Collecting My Judgment Using Wage Garnishment

One of the most effective things I have learned concerning how to collect my judgments has been the use of wage garnishments. Garnishing wages has proven to be a great tool for successfully enforcing my judgments.

It goes without saying that you must know where my judgment debtor is employed in order to use this procedure.

Wage Garnishing is allowed in most every state and jurisdiction. It is obviously necessary to check the statutes and rules of the jurisdiction so that this procedure can be used simply, effectively, and legally. In most states it doesn’t cost much in fees to do this type of garnishment.

There can be a few main hindrances to successfully garnishing. It is important to be aware of these. Generally a garnishment is only allowed on 25% or less of an employee’s wages. There can be a limit of only one wage garnishment being allowed on any employee at a time. If I check and find a garnishment is already in place, I may have to wait my turn until the other garnishment runs out. If a garnishment for child support is involved, that garnishment is superior to my garnishment. Another hindrance is if my judgment debtor is self-employed. Sometimes a debtor will quit his job if a wage garnishment is put in place. This forces me to do a new garnishment on the debtor’s new employer or else employ some other tactic to get paid on my judgment. Depending on the jurisdiction, I have to always be knowledgeable of the minimum wage requirements which must be met before my debtor’s wages are subject to garnishment. Finally, if I get a notice that my debtor has filed for bankruptcy, I cannot get paid on a garnishment, and I have to immediately stop all collection efforts. Though there are a few possible road blocks to doing a successful wage garnishment, it is a viable method of getting my money in many judgment collection situations.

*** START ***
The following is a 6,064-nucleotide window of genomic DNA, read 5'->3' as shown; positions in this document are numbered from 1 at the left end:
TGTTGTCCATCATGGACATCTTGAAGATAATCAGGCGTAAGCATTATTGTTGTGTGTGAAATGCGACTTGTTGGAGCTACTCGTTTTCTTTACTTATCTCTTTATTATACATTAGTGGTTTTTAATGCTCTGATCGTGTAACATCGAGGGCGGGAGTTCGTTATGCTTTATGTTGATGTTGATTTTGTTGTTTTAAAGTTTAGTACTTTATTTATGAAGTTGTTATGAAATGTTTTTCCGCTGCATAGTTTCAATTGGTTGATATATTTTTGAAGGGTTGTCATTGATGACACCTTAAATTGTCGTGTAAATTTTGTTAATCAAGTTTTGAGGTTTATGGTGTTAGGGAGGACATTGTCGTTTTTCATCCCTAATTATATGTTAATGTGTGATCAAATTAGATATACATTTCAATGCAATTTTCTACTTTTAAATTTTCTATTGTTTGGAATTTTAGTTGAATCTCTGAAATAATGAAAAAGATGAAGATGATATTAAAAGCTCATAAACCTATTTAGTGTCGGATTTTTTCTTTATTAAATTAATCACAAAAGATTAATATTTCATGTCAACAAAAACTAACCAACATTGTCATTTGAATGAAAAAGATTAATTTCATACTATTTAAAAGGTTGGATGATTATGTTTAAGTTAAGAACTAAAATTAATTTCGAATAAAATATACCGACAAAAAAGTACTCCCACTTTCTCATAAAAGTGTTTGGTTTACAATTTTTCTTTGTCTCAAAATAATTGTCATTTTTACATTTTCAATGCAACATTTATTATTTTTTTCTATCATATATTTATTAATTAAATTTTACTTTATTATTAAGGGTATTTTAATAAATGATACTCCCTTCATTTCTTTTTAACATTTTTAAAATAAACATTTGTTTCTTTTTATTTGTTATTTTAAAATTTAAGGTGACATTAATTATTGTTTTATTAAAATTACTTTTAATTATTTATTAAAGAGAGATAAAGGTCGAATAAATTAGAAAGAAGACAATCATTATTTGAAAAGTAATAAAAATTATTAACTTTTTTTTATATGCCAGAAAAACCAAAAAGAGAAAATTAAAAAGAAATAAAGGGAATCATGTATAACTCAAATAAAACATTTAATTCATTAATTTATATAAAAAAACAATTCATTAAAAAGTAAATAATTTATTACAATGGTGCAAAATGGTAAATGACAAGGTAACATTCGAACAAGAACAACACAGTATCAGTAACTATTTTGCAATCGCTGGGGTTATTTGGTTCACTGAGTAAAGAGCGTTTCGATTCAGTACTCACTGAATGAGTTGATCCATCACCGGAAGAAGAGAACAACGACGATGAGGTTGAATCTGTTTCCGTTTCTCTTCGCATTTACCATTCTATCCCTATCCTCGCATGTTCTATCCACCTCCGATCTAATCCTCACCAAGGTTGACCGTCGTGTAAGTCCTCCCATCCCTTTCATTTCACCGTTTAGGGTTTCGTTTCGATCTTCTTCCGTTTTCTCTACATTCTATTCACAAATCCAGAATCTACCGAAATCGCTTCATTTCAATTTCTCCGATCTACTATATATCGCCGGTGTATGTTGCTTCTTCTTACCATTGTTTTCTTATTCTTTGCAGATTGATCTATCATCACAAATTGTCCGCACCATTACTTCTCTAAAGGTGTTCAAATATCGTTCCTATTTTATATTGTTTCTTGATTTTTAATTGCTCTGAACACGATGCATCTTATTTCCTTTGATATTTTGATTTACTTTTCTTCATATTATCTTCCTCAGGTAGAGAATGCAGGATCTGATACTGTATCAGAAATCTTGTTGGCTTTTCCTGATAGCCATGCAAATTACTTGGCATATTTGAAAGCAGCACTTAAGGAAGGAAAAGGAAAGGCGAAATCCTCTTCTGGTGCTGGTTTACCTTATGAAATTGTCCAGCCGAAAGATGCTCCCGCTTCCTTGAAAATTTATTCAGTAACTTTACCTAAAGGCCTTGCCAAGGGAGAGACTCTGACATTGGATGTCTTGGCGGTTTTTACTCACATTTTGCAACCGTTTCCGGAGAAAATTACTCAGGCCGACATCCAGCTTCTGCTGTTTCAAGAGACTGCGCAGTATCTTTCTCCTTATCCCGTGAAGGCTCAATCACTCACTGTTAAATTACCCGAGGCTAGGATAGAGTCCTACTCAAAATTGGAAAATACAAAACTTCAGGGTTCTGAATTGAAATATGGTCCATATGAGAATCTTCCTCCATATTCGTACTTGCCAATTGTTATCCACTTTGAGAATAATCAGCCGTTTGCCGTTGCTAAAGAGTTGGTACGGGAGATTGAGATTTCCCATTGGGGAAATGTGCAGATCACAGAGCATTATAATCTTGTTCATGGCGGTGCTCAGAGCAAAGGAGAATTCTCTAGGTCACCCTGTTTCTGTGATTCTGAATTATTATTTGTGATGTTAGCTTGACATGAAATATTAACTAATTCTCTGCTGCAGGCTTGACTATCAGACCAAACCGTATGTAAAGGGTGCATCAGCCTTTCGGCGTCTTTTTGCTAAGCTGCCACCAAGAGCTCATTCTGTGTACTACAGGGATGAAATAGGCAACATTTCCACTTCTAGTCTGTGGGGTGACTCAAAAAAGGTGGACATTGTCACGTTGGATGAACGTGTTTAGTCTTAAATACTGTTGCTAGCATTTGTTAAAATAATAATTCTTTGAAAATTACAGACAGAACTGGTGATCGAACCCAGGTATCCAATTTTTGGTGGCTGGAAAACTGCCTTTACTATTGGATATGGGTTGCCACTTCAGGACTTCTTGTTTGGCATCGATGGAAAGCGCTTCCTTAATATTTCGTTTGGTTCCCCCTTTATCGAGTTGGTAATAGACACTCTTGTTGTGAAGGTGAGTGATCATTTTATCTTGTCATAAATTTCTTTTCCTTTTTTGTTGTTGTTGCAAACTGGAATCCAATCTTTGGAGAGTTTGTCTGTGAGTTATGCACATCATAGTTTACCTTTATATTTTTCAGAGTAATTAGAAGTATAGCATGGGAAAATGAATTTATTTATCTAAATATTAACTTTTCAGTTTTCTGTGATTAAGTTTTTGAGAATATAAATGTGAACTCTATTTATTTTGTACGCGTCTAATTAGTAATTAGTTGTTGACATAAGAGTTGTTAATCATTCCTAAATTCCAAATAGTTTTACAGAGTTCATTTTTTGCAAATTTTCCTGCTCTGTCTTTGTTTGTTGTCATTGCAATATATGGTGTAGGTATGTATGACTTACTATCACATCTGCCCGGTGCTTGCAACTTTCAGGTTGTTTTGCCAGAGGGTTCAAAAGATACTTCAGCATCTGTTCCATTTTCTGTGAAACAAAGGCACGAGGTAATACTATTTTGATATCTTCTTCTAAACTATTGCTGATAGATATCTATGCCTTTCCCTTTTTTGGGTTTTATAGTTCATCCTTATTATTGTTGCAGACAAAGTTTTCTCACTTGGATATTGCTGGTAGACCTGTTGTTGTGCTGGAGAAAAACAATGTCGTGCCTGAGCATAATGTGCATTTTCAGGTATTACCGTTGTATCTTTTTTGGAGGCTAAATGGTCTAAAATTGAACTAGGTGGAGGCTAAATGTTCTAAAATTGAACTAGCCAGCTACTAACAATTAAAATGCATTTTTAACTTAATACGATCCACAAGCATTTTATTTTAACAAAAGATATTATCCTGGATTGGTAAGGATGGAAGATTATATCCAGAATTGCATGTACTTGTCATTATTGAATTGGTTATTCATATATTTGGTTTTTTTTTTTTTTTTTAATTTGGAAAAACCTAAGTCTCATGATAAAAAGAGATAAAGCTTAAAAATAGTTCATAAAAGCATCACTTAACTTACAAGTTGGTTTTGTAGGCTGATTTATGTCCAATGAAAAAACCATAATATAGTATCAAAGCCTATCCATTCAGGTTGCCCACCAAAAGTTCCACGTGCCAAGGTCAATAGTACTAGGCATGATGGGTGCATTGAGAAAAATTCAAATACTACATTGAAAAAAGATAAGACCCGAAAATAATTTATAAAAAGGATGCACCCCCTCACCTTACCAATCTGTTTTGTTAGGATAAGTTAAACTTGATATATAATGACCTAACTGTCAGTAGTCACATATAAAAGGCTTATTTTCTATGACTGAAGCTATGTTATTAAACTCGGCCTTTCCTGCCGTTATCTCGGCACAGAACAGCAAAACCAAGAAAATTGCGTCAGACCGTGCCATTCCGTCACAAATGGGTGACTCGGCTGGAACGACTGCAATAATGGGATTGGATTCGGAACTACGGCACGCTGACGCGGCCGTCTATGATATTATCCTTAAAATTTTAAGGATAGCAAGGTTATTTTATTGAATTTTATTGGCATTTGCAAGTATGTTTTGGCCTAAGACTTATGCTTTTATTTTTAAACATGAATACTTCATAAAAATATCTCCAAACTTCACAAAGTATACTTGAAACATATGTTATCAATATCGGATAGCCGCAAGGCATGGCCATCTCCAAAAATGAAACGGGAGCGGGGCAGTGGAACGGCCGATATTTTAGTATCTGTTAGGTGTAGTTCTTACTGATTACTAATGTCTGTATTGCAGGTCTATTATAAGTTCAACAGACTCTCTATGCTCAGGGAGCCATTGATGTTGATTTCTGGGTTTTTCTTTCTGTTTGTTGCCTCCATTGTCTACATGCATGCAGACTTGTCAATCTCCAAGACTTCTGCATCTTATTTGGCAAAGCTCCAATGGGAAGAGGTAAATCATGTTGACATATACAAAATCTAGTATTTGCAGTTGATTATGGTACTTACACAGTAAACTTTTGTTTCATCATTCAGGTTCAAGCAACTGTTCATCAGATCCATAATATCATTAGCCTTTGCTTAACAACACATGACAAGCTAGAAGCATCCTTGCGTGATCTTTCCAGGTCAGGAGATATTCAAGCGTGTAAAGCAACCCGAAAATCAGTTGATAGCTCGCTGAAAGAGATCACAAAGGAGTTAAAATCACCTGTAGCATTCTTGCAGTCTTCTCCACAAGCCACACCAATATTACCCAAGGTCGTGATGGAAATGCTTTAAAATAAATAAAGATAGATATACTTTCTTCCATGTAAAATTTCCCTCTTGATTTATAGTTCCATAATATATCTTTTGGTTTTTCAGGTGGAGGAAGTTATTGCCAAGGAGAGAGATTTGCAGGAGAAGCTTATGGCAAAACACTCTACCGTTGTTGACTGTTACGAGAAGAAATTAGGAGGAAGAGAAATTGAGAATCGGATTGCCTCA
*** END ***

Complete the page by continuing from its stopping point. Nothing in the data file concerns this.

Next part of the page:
Once a Writ of Execution (or other appropriate form) is in the hands of the Sheriff or Levying Officer, they do all the work. They serve the papers on the employer, they collect the wage witholdings from the employer, and they pay me what I am supposed to be paid.

Just about anyone would be angry and embarrassed if their employer is served with papers to garnish the employee’s wages. Once this happens I can just about expect a noticeable change in the attitude of my judgment debtor. Sometimes the change is positive and sometimes negative. If positive, then I might get his cooperation is settling the judgment debt or he might for the first time express a willingness to arrange a way to completely pay the judgment debt. If the attitude change is negative, there are times when the fact of having wages garnished may push the debtor to seek bankruptcy relief, or to pursue new employment elsewhere.

If the debtor’s employer is known or can be found out (as is usually the case), I like the success that can be experienced if I know how to collect my judgment using wage garnishment.

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